This Note describes the findings of the Space and Surface Power panel, one of eight project panels evaluating submissions to the Space Exploration Initiative (SEI) Outreach Program, or Project Outreach. The submissions screened by the Space and Surface Power panel proposed systems that can be classified into at least one of five technical areas: (1) power generation (solar power, nuclear power, fuel cells, batteries, and "other"), (2) power transmission, (3) energy storage, (4) thermal management, and (5) handling. The panel screened 167 submissions and selected the 22 highest-ranked ones for further analysis. The submissions that appeared to offer the best overall potential dealt with nuclear power sources, power beaming, the development of in-situ resources (including the use of solar dynamic power), and thermal management. Some lower-ranked submissions also contained interesting and potentially useful system concepts, and the authors evaluated some concepts not suggested in the submissions, including rechargeable high-energy density batteries, high-speed flywheels, and superconducting storage rings. A number of space and surface power issues became apparent and were examined by the panel members: (1) environmental implications of SEI power systems, (2) use of in-situ materials, (3) nuclear vs. nonnuclear power, (4) start-up vs. evolutionary power needs, (5) manned vs. unmanned system requirements, and (6) development of new power transmission methods.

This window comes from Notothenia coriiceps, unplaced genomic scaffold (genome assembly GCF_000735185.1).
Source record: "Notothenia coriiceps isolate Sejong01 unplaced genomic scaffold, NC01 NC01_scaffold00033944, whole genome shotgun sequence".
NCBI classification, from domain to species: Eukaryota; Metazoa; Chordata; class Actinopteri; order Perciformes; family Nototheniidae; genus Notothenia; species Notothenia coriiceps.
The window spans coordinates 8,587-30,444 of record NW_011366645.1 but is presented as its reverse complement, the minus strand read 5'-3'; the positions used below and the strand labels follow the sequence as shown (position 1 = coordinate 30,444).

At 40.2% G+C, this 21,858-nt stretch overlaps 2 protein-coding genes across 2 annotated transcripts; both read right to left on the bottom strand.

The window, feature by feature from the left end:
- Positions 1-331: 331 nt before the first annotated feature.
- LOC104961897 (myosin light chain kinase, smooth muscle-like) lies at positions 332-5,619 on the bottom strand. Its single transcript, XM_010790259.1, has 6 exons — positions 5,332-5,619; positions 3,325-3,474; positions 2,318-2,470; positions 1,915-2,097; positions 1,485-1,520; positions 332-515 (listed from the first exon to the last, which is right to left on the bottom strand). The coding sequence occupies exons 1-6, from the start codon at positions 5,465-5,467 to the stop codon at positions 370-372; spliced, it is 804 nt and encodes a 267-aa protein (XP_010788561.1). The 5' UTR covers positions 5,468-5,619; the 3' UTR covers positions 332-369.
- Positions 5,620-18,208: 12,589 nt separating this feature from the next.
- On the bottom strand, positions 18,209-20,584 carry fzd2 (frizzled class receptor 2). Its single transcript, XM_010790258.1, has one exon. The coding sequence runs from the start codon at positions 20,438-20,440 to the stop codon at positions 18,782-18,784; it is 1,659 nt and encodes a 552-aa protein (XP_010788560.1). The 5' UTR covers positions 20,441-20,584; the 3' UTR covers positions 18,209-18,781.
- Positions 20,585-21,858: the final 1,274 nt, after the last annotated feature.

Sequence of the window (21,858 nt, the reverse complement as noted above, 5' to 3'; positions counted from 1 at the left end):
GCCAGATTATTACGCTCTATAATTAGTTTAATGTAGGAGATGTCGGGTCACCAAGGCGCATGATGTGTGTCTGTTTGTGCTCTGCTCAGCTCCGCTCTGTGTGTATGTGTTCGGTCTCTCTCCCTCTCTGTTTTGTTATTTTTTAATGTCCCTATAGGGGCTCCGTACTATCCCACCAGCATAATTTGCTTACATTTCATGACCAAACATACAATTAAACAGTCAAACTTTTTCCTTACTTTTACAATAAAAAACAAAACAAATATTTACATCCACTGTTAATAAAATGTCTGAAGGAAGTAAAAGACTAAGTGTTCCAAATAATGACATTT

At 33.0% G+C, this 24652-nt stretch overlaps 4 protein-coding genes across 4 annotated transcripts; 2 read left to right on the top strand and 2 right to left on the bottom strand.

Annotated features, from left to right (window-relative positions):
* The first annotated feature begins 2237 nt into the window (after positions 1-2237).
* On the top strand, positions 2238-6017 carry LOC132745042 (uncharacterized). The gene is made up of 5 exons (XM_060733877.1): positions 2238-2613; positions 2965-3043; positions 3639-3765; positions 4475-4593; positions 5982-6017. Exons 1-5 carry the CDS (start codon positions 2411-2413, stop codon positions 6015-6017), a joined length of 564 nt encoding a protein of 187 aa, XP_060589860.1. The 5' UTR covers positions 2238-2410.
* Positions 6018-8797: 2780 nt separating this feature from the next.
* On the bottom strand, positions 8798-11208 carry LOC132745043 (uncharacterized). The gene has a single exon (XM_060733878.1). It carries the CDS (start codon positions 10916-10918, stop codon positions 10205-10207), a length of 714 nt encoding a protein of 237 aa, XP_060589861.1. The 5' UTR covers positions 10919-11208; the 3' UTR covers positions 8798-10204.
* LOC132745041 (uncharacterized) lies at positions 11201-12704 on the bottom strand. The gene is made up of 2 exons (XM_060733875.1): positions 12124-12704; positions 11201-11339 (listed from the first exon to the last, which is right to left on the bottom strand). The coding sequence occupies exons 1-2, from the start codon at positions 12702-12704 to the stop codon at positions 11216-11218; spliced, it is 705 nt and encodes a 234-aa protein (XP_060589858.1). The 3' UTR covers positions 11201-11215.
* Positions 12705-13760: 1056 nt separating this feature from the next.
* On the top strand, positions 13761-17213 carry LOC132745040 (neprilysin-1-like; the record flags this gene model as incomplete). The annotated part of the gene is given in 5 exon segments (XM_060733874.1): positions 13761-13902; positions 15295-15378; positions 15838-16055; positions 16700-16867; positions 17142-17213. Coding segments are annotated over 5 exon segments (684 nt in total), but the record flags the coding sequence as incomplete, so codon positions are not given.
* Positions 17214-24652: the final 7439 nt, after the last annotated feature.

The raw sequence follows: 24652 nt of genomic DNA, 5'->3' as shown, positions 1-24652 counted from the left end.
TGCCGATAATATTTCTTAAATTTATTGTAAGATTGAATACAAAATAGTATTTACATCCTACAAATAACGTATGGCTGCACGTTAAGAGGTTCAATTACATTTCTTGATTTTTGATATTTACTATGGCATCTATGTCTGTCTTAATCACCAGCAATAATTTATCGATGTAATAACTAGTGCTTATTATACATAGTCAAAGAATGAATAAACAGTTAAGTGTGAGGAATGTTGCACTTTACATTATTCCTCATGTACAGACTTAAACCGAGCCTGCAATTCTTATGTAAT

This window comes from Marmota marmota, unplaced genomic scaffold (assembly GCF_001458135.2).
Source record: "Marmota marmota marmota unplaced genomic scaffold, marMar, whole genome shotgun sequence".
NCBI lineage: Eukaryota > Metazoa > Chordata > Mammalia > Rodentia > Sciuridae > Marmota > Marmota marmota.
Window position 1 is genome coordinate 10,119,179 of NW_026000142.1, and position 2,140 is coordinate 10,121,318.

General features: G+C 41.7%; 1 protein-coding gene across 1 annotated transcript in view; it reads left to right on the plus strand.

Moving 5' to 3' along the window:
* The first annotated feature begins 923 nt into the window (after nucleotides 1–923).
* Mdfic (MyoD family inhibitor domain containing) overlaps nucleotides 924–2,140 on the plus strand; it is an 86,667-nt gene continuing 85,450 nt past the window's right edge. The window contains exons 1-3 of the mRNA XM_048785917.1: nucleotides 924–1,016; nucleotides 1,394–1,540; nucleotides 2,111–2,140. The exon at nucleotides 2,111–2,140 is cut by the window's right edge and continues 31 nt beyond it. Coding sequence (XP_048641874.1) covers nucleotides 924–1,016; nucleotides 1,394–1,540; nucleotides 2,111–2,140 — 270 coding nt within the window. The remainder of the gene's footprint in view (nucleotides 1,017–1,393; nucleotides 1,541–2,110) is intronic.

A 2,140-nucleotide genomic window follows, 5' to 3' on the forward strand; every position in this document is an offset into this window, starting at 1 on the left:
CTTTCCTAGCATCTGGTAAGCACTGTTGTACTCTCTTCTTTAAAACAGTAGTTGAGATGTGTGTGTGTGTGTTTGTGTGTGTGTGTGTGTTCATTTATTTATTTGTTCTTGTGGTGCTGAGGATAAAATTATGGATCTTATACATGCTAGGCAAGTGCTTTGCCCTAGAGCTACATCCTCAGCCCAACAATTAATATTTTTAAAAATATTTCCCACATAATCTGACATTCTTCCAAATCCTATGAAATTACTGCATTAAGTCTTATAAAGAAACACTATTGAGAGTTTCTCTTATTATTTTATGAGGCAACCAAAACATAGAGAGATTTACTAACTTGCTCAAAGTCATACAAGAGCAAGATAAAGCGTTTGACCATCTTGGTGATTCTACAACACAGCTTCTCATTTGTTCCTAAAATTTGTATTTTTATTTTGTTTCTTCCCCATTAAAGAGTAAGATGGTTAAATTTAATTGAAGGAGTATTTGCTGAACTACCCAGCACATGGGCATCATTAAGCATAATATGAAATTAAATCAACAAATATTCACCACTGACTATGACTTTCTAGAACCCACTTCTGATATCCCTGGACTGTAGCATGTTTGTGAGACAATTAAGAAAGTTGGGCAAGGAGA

Keywords: Electricity in astronautics; Space vehicles--Auxiliary--Power supply; Extraterrestrial Bases --Energy consumption
Cost: $ 35.50
Corporate Author : RAND CORP SANTA MONICA CA
Human support issues hold the key to mankind's future in space. Success in resolving these issues and achieving the broader goals of the Space Exploration Initiative (SEI) will evolve only from a view of human space exploration as an ongoing enterprise where investments in research and development resolve operational problems, create infrastructure for future missions, and provide spinoffs that enrich the quality of American life. Fundamental questions of crew adaptability, tolerance, performance, and survival must be confronted SEI feasibility, continued support, and eventual success. Further, human support issues should be incorporated by life scientists early in (1) formulating preliminary requirements and guidelines, (2) planning missions, and (3) designing spacecraft. This should be done in ways that reflect the best judgment of both the space and life science communities. Properly posed requirements will facilitate the development of robust system concepts and design solutions that can be adapted to new knowledge, not always favorable, from R and D and test programs conducted on Earth and in space. Only in this manner can we identify (and reject) architectures that rely on potentially unstable, overly optimistic design solutions that exist in a narrow region separating feasibility from failure, and that can accommodate only favorable new findings.
Distribution Statement : APPROVED FOR PUBLIC RELEASE
Members of the public may purchase hard copy documents from the National Technical Information Service.
Hmmmm is anyone else 'concerned' that you have to PAY to get public released documents from our Government?
Hey COOL HAND... wanna chip in a few bucks? I 'might' be inclined to leave out the comments... No?... didn't think so...